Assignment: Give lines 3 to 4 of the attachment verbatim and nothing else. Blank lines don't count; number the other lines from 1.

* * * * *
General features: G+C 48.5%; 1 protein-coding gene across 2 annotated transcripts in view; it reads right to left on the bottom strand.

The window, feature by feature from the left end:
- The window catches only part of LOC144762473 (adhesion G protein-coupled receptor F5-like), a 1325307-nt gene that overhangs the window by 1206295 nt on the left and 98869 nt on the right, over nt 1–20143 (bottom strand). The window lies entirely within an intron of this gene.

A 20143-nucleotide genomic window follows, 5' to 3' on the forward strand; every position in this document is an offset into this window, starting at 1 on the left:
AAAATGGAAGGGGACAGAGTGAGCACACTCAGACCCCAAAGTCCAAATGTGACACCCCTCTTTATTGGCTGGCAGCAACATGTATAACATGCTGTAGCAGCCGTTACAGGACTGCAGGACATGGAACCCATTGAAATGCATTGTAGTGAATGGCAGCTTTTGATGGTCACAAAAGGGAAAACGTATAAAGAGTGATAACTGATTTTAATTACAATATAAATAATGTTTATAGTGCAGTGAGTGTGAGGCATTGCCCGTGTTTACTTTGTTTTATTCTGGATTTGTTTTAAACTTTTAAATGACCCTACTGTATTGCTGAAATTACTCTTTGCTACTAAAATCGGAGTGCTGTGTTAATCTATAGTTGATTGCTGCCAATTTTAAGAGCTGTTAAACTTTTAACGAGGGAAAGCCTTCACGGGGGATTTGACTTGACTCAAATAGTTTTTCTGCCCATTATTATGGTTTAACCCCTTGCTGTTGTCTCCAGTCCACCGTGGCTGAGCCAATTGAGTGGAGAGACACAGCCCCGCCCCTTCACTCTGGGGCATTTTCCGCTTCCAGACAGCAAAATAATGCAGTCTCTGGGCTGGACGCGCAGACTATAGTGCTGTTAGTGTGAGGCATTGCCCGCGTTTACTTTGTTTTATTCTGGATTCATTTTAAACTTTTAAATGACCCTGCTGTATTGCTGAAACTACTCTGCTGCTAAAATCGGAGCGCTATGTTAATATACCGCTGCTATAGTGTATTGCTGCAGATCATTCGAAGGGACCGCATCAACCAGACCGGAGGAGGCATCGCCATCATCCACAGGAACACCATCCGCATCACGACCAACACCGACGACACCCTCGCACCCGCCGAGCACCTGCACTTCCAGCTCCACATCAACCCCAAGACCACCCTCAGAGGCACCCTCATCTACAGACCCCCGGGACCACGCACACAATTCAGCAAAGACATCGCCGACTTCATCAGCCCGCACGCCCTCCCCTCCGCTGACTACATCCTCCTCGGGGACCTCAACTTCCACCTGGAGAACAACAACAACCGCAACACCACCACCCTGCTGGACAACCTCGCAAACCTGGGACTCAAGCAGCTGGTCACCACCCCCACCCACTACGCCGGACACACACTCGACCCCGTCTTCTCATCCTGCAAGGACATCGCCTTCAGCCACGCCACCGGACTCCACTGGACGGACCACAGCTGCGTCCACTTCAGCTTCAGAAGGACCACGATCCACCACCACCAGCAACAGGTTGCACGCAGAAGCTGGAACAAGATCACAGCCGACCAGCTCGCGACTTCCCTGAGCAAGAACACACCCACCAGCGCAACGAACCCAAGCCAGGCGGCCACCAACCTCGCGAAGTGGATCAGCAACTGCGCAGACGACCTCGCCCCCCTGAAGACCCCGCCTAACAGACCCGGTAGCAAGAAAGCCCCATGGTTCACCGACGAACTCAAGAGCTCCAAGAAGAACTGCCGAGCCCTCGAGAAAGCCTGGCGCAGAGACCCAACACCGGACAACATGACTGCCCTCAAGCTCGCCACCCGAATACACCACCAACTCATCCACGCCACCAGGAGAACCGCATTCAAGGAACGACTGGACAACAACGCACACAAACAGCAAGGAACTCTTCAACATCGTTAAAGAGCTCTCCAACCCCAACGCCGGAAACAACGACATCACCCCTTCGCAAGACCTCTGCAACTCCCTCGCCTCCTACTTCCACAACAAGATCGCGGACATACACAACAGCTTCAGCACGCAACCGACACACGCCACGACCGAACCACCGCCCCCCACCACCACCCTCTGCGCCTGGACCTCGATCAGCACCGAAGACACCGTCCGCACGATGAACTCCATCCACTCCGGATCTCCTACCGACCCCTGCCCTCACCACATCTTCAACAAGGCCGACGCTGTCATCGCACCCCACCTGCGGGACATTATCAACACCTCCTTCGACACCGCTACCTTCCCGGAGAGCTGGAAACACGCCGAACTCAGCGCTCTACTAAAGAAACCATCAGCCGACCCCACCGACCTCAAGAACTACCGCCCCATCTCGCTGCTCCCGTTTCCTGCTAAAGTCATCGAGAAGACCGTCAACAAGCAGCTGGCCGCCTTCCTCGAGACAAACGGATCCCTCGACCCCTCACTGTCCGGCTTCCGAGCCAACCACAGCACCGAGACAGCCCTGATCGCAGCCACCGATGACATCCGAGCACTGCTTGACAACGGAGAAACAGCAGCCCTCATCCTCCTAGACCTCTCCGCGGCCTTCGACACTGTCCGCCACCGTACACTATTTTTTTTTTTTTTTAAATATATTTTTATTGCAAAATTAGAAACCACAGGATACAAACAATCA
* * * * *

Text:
- The window catches only part of LOC144762473 (adhesion G protein-coupled receptor F5-like), a 1325307-nt gene that overhangs the window by 1206295 nt on the left and 98869 nt on the right, over nt 1–20143 (bottom strand). The window lies entirely within an intron of this gene.

A 20143-nucleotide genomic window follows, 5' to 3' on the forward strand; every position in this document is an offset into this window, starting at 1 on the left: